Finnish WRC director puzzled by Swedish plans – Rally Finland will not follow

This year, the route of the Rally Finland includes chicanes. But why are they necessary?
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Photo by: Jaanus Ree/Red Bull Content Pool
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For the first time in eight years, this year’s Rally Finland will feature a special stage exceeding 30 kilometres. In fact, the longest special stage in recent years has only been around 20 kilometres.

“20 kilometres is the ideal length for a special stage and it’s manageable as a whole,” explains Kari Nuutinen, Rally Finland’s Deputy Clerk of the Course, discussing the absence of longer special stages.

Regulating the length of special stages can also have cost benefits. As an example, Nuutinen points out Päijälä, where shortening the stage by a few kilometres allowed it to be run with one less safety marshal point.

Remote service under consideration

For next year, the FIA’s working group has proposed regulation changes that include remote service. However, Nuutinen is not yet promising the much-anticipated ‘Tampere loop’.

“Remote service opens up many possibilities for route planning. Of course, the overall benefit must be weighed,” Nuutinen contemplates.

Nuutinen highlights the Paviljonki service park in Jyväskylä as one of the strengths of the Rally Finland, attracting many visitors. He says that factory teams use this for marketing purposes.

“The teams’ attitudes are a significant pillar for our continuation in the calendar. That’s why we shouldn’t rush into opportunities but rather weigh everything carefully,” Nuutinen explains.

Nuutinen is not enthusiastic about the possibilities for short or long WRC events proposed by the FIA working group when it comes to the Finland Rally. He sees reduced ticket sales as a problem with short rallies and challenges in obtaining rescue equipment and marshals for longer rallies.

Read also: This man is the architect of the Rally Finland route – “Sometimes I wonder myself if there’s any sense in it”

Single-run stages to remain history

Single-run special stages have not been featured in the Rally Finland since 2021. Kari Nuutinen does not believe there will be more in the near future, simply for cost reasons.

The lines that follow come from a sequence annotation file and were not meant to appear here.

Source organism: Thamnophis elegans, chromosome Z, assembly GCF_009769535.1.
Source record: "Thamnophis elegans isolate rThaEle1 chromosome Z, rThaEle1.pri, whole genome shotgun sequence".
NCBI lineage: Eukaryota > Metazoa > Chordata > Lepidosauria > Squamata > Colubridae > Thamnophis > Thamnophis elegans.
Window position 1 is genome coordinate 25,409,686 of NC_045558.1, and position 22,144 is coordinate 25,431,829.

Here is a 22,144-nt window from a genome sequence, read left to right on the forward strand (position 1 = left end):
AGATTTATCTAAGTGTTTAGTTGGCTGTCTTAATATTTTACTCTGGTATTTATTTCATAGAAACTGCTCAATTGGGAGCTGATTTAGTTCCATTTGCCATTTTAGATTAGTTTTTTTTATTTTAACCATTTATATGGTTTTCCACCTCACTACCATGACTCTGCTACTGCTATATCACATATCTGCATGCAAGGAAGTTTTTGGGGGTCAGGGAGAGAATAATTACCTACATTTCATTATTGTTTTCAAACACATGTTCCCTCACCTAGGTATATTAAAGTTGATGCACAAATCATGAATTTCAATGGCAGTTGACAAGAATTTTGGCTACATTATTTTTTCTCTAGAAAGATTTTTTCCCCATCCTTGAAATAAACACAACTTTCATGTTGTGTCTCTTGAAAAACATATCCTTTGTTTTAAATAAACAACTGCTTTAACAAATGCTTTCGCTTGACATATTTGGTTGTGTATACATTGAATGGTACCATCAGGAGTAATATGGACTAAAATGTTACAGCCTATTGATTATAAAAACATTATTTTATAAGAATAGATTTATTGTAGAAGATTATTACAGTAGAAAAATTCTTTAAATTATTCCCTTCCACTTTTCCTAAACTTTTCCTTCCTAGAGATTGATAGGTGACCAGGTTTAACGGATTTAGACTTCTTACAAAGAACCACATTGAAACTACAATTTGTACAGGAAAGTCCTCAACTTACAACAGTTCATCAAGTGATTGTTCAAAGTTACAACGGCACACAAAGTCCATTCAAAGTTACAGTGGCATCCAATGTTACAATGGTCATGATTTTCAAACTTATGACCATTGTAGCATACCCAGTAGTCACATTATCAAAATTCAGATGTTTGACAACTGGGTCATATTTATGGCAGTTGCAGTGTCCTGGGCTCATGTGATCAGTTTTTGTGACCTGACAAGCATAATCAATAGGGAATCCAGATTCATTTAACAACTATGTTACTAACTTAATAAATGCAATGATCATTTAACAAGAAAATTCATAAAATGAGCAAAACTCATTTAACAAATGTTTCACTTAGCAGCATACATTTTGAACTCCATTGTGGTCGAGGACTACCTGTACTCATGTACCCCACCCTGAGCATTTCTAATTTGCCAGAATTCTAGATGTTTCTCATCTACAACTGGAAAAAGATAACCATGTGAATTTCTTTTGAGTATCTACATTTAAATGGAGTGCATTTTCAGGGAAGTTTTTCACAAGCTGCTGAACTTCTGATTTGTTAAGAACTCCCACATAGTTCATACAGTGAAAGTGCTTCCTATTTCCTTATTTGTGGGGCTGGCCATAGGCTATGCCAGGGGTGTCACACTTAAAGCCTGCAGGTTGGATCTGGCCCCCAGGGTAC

“Organising a special stage nowadays is a huge effort, requiring a lot of personnel and permits. It’s not practical to do all that work for a stage run only once,” Nuutinen states.

Nuutinen also wonders about Rally Sweden’s intentions to organise all special stages to be run only once.

“They might be aiming for a short WRC round. Otherwise, the recce wouldn’t be possible in two days, and the teams do not like extra recce days,” Nuutinen ponders.

In Latvia, meanwhile, pairs of stages are run once, sharing parts of the same route. This was also done in Rally Finland in years like 1996-1997 with Rapsula and Ouninpohja. Nuutinen does not rule out such a solution but reminds that it prevents additional classes from driving.

Frustrating average speed discussions

Since 2017, Rally Finland special stages have been slowed down using various methods – chicanes, more intersections, and routes consisting more of smaller roads. However, in recent years, high-speed stages like Myhinpää and Ouninpohja have been reintroduced.

Nuutinen states that FIA’s guidelines on special stage safety haven’t changed, but average speed is no longer the criterion as it was in previous decades.

Kari Nuutinen getting acquainted with the speed of a WRC car. Photo by Sami Kolsi.

“Overall, the average speed discussion is quite frustrating. Of course, they must be addressed if the numbers are unsightly,” Nuutinen remarks.

Despite this, the 2023 Rally Finland’s Lankamaa stage, which had a record average speed of 143 km/h, did not result in any warnings or reprimands from FIA, nor was the stage speed a surprise to the organisers, as the stage had been run before.

Nuutinen believes that instead of lowering the average speed, it is more important to regularly interrupt high-speed driving to prevent drivers from becoming speed blind. This year, this is implemented in stages like Myhinpää and Ouninpohja using chicanes.

“Research data from track racing shows that the risk of going off increases exponentially when driving at high speeds for extended periods,” Nuutinen explains.

It might seem that the Rally Finland organisers would welcome FIA’s working group plans to slow down Rally1 cars by removing the hybrid unit, reducing the restrictor, and diminishing aerodynamics.

“I think it’s the right direction to make the cars more challenging to drive,” Nuutinen concludes.

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